Chances are you heard about the severe bushfires that swept through Tasmania a couple of months ago.
It was awful, a terrible combination of a hot dry summer and a day of searing temperatures and high winds. Perfect fire weather: all it needed was a spark…
Up at Lake Repulse someone left a campfire unattended in the pine forest. Near Bicheno and out at Giblin River, lightning struck the blazes. In Forcett the latent heat from a tree stump burn two days before was enough to set the flames raging. Over 80 000 ha, burning; anxious days of checking the emergency broadcasts and trying to contact missing family and friends while the sun blazed red through clouds of smoke, the air choked with the smell of fire.
The fires were devastating, the damage is heartbreaking. People have lost their homes and livelihoods, whole towns are gone, yet somehow, incredibly, no lives were lost. It seems impossible when you drive through the fire zones, with their scorched paddocks, blackened crops and kilometres of destruction, the eucalypt forests now deep black with a canopy of red dead leaves, slowly falling. People are camped next to the remains of their homes – twisted iron and brick chimneys – the tents the only colour in a sea of black.
It’s been grim, times are tough and it’s going to take years for these communities to get back on their feet, but I think they will, because something amazing has been happening: people!
The community response to the fires has been absolutely amazing. From the first day Tasmanians have been helping each other, reaching out and doing what they can.
In the initial chaos and confused response a few inspired (and inspiring) individuals stepped up and set up a comprehensive social media network, connecting people who needed help with those who could provide it and establishing a critically-needed conduit of information. A flotilla was organised to rescue people stranded on the Tasman Peninsula, critical supplies were obtained and shipped to where they were needed and messages were passed on to concerned loved ones. Thanks to these volunteers, working away at home under their own initiative, the initial emergency response was kicked off long before the slow wheels of government started turning.
The call for help went out and the Tasmanian community responded. people donated what they could to the cause, pulling together to help each other out:
It was amazing to see, the way people came together and acted as a true community, people caring & sharing, realising they have more than they need and lending a hand. Disaster seems to have a way of doing this, bringing out the best in people and pushing us together. We saw it in the 2010 Brisbane floods and the way the Mud Army formed and cleaned up the houses of complete strangers. Outside of Australia, there was the huge volunteer effort in US after Superstorm Sandy, when people were helping their neighbours to get back on their feet long before official services could be mobilised.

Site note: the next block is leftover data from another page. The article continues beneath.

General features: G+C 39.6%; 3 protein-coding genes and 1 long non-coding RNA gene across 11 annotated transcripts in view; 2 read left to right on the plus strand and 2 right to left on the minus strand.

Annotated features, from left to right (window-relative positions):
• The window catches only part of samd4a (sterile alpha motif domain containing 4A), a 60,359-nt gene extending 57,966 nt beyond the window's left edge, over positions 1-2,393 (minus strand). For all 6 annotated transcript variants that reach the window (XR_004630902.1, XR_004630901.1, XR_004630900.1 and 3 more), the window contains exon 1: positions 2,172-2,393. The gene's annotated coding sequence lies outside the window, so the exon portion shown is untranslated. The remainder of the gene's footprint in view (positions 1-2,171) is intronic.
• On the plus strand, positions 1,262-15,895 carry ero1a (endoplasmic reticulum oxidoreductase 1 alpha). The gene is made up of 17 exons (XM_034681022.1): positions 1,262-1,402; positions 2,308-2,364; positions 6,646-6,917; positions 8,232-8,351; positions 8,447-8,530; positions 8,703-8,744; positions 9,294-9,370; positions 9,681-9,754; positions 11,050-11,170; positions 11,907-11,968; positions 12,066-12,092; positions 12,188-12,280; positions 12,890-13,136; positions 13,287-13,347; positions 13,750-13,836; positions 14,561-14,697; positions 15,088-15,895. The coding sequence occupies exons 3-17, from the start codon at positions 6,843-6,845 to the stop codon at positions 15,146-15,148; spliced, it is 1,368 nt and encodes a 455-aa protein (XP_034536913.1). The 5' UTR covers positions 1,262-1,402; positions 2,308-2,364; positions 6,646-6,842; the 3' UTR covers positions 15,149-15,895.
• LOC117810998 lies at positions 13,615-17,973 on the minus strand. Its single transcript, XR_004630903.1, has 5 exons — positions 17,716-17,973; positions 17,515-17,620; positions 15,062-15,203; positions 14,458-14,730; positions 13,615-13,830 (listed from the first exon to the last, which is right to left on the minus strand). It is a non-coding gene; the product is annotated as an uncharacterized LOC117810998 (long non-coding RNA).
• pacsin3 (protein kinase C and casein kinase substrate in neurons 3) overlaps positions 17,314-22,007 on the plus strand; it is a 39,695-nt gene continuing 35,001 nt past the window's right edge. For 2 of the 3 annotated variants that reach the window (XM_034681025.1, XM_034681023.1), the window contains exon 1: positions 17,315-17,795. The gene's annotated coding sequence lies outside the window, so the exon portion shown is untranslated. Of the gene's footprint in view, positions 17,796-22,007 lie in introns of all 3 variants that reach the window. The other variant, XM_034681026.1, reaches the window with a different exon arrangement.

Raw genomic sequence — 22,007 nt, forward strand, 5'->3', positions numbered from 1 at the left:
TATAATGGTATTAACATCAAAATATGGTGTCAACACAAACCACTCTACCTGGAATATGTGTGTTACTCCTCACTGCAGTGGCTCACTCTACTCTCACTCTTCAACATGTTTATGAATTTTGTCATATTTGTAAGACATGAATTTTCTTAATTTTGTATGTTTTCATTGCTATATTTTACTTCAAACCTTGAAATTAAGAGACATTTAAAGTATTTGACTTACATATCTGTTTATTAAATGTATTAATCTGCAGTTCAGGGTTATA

When it’s front & centre in their awareness, people are amazing; humanity is brilliant and beautiful.
So why aren’t we like this the rest of the time? What happens through our every-day living that results in us living disconnected, inwardly-focussed lives? Why, when people can be so amazing, do we have problems like road rage and harassment? Why do we see so much social isolation and dislocation? What makes us hoard for resources and consume more than we need?
Deep down, people seem to know what we need to live together well and create community. That’s not surprising for a species that relied on social organisation to survive and flourish. What is surprising is how we so easily lose our way. It makes me wonder if it’s something to do with the size of our cities and social structure, or the marketing messages that are constantly flung at us, urging us to collect more and more stuff as if we’ve somehow earnt it.
We live our lives behind closed doors and high fences, distrusting our neighbours and defending our castles and consider our independence a triumph until disaster strikes. It is then that we remember the truth: we’re all connected and we need each other in order to survive and keep the great wheels of civilisation turning.
Watching the recent fire response gave me hope for humanity, reminded me just how wonderful people can be, but it also made me wonder why we’re not like that the rest of the time. If there’s a lesson to be learnt from the horrors of the fires it is this: community matters. Be a part of it.